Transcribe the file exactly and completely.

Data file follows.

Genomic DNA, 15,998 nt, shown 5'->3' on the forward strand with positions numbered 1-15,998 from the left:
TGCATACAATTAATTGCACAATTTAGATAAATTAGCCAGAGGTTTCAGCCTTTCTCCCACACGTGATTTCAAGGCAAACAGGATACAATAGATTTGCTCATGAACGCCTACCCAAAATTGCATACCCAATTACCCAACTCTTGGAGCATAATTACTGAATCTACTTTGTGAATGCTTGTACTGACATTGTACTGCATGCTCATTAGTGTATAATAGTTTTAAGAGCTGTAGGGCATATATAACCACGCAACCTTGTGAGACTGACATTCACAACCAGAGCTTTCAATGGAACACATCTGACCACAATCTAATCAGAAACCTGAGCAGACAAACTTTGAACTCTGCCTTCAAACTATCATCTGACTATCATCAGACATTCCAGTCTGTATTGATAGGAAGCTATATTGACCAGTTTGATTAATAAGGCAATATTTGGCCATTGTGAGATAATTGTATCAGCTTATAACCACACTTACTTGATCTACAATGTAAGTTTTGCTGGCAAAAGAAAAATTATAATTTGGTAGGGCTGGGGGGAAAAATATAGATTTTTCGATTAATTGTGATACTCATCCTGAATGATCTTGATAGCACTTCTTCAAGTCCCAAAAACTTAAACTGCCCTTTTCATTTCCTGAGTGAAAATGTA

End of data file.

Genomic DNA, 15,998 nt, shown 5'->3' on the forward strand with positions numbered 1-15,998 from the left:
TGCATACAATTAATTGCACAATTTAGATAAATTAGCCAGAGGTTTCAGCCTTTCTCCCACACGTGATTTCAAGGCAAACAGGATACAATAGATTTGCTCATGAACGCCTACCCAAAATTGCATACCCAATTACCCAACTCTTGGAGCATAATTACTGAATCTACTTTGTGAATGCTTGTACTGACATTGTACTGCATGCTCATTAGTGTATAATAGTTTTAAGAGCTGTAGGGCATATATAACCACGCAACCTTGTGAGACTGACATTCACAACCAGAGCTTTCAATGGAACACATCTGACCACAATCTAATCAGAAACCTGAGCAGACAAACTTTGAACTCTGCCTTCAAACTATCATCTGACTATCATCAGACATTCCAGTCTGTATTGATAGGAAGCTATATTGACCAGTTTGATTAATAAGGCAATATTTGGCCATTGTGAGATAATTGTATCAGCTTATAACCACACTTACTTGATCTACAATGTAAGTTTTGCTGGCAAAAGAAAAATTATAATTTGGTAGGGCTGGGGGGAAAAATATAGATTTTTCGATTAATTGTGATACTCATCCTGAATGATCTTGATAGCACTTCTTCAAGTCCCAAAAACTTAAACTGCCCTTTTCATTTCCTGAGTGAAAATGTA